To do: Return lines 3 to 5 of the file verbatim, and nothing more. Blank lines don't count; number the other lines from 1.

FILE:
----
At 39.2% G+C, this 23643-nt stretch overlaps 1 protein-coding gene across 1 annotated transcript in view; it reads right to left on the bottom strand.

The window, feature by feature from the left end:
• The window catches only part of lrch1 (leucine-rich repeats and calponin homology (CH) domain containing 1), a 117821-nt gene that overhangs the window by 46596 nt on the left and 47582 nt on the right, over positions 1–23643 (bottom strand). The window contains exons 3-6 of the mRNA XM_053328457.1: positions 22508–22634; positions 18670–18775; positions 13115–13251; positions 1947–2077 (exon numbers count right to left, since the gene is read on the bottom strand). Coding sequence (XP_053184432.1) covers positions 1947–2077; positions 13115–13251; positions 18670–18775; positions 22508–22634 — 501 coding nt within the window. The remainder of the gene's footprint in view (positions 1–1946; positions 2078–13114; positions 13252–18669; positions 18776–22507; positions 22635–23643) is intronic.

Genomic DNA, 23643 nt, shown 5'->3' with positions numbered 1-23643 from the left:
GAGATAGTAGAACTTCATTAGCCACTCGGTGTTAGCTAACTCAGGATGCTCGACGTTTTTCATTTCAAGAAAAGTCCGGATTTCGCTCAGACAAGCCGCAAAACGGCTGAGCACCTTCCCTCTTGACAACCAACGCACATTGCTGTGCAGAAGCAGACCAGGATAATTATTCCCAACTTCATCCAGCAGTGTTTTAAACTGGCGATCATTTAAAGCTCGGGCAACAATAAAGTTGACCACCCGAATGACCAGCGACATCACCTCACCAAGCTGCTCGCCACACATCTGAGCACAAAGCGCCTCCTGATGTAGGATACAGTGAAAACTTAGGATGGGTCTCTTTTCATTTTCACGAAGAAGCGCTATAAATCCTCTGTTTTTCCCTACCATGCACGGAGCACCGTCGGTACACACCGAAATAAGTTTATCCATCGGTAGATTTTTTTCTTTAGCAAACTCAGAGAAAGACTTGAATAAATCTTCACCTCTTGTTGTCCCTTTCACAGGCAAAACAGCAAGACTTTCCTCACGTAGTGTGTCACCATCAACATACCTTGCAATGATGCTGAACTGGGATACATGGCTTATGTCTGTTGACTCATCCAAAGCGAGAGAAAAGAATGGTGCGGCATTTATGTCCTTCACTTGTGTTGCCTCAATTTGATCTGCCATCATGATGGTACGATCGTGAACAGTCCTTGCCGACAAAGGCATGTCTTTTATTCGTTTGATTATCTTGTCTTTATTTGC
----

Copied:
• The window catches only part of lrch1 (leucine-rich repeats and calponin homology (CH) domain containing 1), a 117821-nt gene that overhangs the window by 46596 nt on the left and 47582 nt on the right, over positions 1–23643 (bottom strand). The window contains exons 3-6 of the mRNA XM_053328457.1: positions 22508–22634; positions 18670–18775; positions 13115–13251; positions 1947–2077 (exon numbers count right to left, since the gene is read on the bottom strand). Coding sequence (XP_053184432.1) covers positions 1947–2077; positions 13115–13251; positions 18670–18775; positions 22508–22634 — 501 coding nt within the window. The remainder of the gene's footprint in view (positions 1–1946; positions 2078–13114; positions 13252–18669; positions 18776–22507; positions 22635–23643) is intronic.

Genomic DNA, 23643 nt, shown 5'->3' with positions numbered 1-23643 from the left:
GAGATAGTAGAACTTCATTAGCCACTCGGTGTTAGCTAACTCAGGATGCTCGACGTTTTTCATTTCAAGAAAAGTCCGGATTTCGCTCAGACAAGCCGCAAAACGGCTGAGCACCTTCCCTCTTGACAACCAACGCACATTGCTGTGCAGAAGCAGACCAGGATAATTATTCCCAACTTCATCCAGCAGTGTTTTAAACTGGCGATCATTTAAAGCTCGGGCAACAATAAAGTTGACCACCCGAATGACCAGCGACATCACCTCACCAAGCTGCTCGCCACACATCTGAGCACAAAGCGCCTCCTGATGTAGGATACAGTGAAAACTTAGGATGGGTCTCTTTTCATTTTCACGAAGAAGCGCTATAAATCCTCTGTTTTTCCCTACCATGCACGGAGCACCGTCGGTACACACCGAAATAAGTTTATCCATCGGTAGATTTTTTTCTTTAGCAAACTCAGAGAAAGACTTGAATAAATCTTCACCTCTTGTTGTCCCTTTCACAGGCAAAACAGCAAGACTTTCCTCACGTAGTGTGTCACCATCAACATACCTTGCAATGATGCTGAACTGGGATACATGGCTTATGTCTGTTGACTCATCCAAAGCGAGAGAAAAGAATGGTGCGGCATTTATGTCCTTCACTTGTGTTGCCTCAATTTGATCTGCCATCATGATGGTACGATCGTGAACAGTCCTTGCCGACAAAGGCATGTCTTTTATTCGTTTGATTATCTTGTCTTTATTTGC